robert f. kennedy
A Symbol of Idealism
Robert Kennedy was a key figure in both foreign and domestic policy decisions. Along with being a supporter of Civil Rights, he proposed solutions in Vietnam and Cuba.
RFK considered Civil Rights his biggest issue during this tenure. He helped to organize the Freedom Rides, advocated for more minorities in government, and worked to created the 1964 Civil Rights Act.
During the Cuban Missile Crisis, RFK was an important mediator, both between the U.S. and Russia, and within the administration itself.
He also opposed the apartheid in South Africa, and vehemently condemned President Johnson’s actions in Vietnam, indicating that his support for Civil Rights extended beyond U.S. borders.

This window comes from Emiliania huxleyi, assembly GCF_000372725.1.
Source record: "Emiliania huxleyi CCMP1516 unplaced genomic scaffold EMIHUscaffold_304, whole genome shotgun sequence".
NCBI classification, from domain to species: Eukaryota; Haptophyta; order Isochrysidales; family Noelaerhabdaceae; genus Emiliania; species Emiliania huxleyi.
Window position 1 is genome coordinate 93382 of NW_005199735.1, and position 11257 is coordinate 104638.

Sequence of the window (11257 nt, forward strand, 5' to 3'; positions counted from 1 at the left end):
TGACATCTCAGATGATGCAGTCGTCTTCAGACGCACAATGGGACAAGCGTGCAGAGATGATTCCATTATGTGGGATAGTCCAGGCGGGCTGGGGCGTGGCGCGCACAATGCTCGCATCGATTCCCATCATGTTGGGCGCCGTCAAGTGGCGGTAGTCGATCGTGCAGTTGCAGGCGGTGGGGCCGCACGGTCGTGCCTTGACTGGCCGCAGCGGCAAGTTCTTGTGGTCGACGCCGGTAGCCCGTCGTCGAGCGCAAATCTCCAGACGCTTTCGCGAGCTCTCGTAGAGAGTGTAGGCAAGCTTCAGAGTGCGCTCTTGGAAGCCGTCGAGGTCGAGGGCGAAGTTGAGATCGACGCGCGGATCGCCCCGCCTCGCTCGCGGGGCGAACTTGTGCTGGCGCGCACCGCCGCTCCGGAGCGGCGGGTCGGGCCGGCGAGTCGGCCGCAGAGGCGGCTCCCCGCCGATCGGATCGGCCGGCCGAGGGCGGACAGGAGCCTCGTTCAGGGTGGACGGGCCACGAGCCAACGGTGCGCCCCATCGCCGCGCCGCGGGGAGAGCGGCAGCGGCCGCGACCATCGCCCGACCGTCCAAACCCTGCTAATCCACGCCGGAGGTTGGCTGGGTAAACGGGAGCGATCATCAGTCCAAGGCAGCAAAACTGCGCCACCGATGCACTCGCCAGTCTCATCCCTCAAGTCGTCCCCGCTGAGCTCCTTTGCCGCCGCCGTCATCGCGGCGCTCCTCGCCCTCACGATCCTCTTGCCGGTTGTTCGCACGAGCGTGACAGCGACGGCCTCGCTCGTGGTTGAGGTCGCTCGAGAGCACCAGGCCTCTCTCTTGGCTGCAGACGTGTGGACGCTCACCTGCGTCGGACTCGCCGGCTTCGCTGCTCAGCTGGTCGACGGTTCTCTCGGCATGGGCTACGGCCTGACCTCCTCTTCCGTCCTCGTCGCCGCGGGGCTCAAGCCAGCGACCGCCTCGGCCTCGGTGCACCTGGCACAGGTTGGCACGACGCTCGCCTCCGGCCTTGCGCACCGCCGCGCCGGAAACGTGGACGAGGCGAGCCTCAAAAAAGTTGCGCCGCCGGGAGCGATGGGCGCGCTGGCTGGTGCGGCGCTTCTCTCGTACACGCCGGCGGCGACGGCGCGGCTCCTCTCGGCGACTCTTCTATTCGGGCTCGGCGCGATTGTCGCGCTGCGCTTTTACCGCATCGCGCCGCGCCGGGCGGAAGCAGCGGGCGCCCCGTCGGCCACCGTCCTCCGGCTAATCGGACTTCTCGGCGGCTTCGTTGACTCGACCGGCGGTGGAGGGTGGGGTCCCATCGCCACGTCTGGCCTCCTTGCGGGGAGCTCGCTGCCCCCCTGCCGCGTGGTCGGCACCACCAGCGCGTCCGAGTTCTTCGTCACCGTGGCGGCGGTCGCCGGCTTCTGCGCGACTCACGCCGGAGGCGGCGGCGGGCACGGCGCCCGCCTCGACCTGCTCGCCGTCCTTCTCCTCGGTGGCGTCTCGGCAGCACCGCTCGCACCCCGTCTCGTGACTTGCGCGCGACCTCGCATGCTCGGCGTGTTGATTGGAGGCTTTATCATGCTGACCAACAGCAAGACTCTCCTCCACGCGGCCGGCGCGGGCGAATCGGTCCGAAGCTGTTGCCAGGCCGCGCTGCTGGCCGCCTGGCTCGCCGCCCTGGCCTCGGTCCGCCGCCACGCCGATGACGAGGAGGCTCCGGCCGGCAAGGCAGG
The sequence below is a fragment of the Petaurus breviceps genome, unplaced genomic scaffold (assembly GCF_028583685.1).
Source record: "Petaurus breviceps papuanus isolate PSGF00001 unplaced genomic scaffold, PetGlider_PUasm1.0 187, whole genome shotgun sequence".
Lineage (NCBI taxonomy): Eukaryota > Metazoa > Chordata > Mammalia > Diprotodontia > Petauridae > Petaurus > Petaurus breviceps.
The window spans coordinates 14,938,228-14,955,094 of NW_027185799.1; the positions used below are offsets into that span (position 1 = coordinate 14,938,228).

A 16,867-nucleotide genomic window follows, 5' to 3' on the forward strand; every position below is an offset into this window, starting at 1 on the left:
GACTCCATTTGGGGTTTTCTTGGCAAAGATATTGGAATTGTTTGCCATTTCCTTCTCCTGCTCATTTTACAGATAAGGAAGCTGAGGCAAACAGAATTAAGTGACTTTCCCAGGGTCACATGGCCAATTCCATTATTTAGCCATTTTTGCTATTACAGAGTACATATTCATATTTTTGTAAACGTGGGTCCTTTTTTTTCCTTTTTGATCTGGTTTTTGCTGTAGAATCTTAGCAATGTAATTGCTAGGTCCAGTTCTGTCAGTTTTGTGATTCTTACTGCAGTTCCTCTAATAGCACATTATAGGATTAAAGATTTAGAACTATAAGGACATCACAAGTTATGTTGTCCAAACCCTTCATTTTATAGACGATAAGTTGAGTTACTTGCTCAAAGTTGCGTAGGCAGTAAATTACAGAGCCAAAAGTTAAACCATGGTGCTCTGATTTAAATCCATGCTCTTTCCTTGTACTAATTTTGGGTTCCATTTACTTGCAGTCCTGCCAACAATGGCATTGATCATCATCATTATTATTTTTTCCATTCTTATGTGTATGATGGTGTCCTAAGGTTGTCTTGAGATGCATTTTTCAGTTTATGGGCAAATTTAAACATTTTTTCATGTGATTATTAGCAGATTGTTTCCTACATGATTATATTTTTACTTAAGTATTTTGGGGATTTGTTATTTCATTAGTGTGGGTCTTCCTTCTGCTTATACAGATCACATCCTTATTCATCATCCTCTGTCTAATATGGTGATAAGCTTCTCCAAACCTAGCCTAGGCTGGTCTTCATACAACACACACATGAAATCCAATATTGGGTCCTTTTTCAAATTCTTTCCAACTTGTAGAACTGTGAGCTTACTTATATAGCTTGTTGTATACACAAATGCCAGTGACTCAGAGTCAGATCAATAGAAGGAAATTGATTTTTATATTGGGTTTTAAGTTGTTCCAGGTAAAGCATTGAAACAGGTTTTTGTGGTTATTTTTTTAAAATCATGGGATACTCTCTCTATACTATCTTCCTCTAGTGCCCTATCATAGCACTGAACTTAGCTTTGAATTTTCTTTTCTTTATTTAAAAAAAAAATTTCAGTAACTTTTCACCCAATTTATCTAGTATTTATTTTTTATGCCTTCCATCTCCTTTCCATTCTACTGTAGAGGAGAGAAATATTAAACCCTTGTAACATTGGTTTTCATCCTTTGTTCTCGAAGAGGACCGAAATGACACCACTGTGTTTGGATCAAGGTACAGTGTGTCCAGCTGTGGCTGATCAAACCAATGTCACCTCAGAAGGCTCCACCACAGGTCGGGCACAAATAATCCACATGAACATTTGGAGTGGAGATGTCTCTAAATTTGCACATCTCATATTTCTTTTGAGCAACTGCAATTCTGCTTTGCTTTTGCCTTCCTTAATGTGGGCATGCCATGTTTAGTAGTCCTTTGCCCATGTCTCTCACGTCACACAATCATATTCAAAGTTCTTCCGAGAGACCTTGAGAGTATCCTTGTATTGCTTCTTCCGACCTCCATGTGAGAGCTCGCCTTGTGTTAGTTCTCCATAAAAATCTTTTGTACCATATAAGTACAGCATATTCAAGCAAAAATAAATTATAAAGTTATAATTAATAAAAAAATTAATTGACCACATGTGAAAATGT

During his eighty five days of campaigning for president, RFK proposed a draft lottery, corporate development of the ghettos, and peaceful negotiations with Vietnam.
In 1968, after beating out Senator Eugene McCarthy in the California democratic primary, he was assassinated by Sirhan Sirhan.
RFK represented the idealistic hope of stability many Americans had in this time of domestic and international turmoil.
He was one of the only leaders who could have united minorities, antiwar students, poor whites, and politicians for the betterment of the nation.
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